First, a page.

The flat, water-rich country around Stuttgart, Star City, DeWitt, McGhee, Lake Village and elsewhere pulls ducks away from the river, but many birds return to get grit and to rest between feeding sessions. As a result, backwaters along the lower river provide hunters with a variety of species, even in mild weather. And when bitter cold freezes flooded fields and reservoirs, the action can be fantastic.
As is the case with the upper river, the best backwater areas are found toward the lower end of each navigational pool. Probably the best hunting of all is in the backwater areas within a few miles of the Highway 165 bridge between Gillette and Dumas.
This is mostly deep-water hunting – too deep to wade, at least. Having a boat blind is advisable, and a well-trained retriever can save you a lot of trouble.
1,000 acres of hardwoods are seasonally flooded each fall to benefit wintering waterfowl. This flooding, as is the case of Black River WMA at the other end of the state, is dependable, since it is caused by raising the spillway of the Felsenthal Lock and Dam on the Ouachita River by 5 feet. The U.S. Fish and Wildlife Service claims that the resulting impoundment is the world’s largest greentree reservoir.
There’s no hunting allowed north of U.S. Highway 82, but the larger portion of the flooded area south of the highway is open to mornings-only hunting. Some of the backwater is accessible to walk-in hunting, but sloughs and other deeper cuts are a near-constant presence. Most waterfowlers here rely on boats to get to and from their hunting areas.
There are several campgrounds and boat ramps scattered around the refuge, all of which are shown on the refuge map/permit available from refuge headquarters; call (870) 364-3167. All refuge hunters are required to carry one of these permits.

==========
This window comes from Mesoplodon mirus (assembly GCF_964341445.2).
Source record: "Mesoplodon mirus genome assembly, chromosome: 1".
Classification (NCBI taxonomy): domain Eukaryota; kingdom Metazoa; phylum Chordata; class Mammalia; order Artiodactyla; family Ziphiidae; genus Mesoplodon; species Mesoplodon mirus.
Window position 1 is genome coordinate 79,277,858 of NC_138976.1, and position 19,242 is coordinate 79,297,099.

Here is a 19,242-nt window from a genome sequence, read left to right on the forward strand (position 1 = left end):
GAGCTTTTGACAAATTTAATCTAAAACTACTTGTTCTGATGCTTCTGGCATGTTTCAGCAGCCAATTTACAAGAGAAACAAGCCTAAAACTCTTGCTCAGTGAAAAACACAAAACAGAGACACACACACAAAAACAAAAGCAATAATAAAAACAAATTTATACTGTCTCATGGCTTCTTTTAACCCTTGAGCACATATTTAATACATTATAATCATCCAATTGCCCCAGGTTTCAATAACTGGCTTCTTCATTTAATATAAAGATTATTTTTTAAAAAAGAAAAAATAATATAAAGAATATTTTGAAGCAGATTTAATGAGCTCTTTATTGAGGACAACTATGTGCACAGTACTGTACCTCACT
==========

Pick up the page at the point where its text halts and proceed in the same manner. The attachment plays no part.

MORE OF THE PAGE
Except for near the developed campgrounds and boat ramps, the entire lake is open to duck hunting. Some hunters set up in the willow thickets along the shorelines and do well with both puddle ducks and divers. But the most consistent hunting is in the 1,200-acre green-timber reservoir on the lake’s northwest arm.
Nimrod is smaller than are most of the state’s other greentree WMAs, but this area sometimes holds impressive concentrations of ducks, particularly right after the arrival of a strong cold front. These huge assemblies usually don’t last long before the birds move farther south, but during the two or three days following the front you can usually find pretty serviceable duck hunting here until the ducks get rested and move on in search of bigger areas and more food.
Nimrod WMA can be reached most easily off Highway 28 west of Plainview. Several dirt roads lead into developed parking areas, which provide walk-in access and small-boat boating access to the greentree area.
Even when there’s not a freeze on, Bayou Meto is still a pretty reliable late-season hunting area, provided you can escape the crowds. Probably the best way to do this is to outlast the other hunters, either starting your hunt at 8 or 9 o’clock and staying until the noon closing time or going early with all the other hunters and simply sticking it out until most of them leave. Either way, late-morning and midday hunting is often better here than the early stuff.
Walk-in hunting and boat-in hunting are both popular here, since the area is ringed by more than a dozen access points and it’s easy to reach the flooded timber. Boat ramps are often a three-ring circus an hour before shooting time, though, so be forewarned that it may take you a while to launch your boat. Whether you wade in or boat in, bring chest waders.
The AGFC is trying various tactics in an attempt to relieve some of the overcrowding – limiting hunters to 15 shells with a maximum shot size of 2, banning all commercial guiding, and so forth. It’s helping some. But those looking for a solitary hunting experience had best look elsewhere.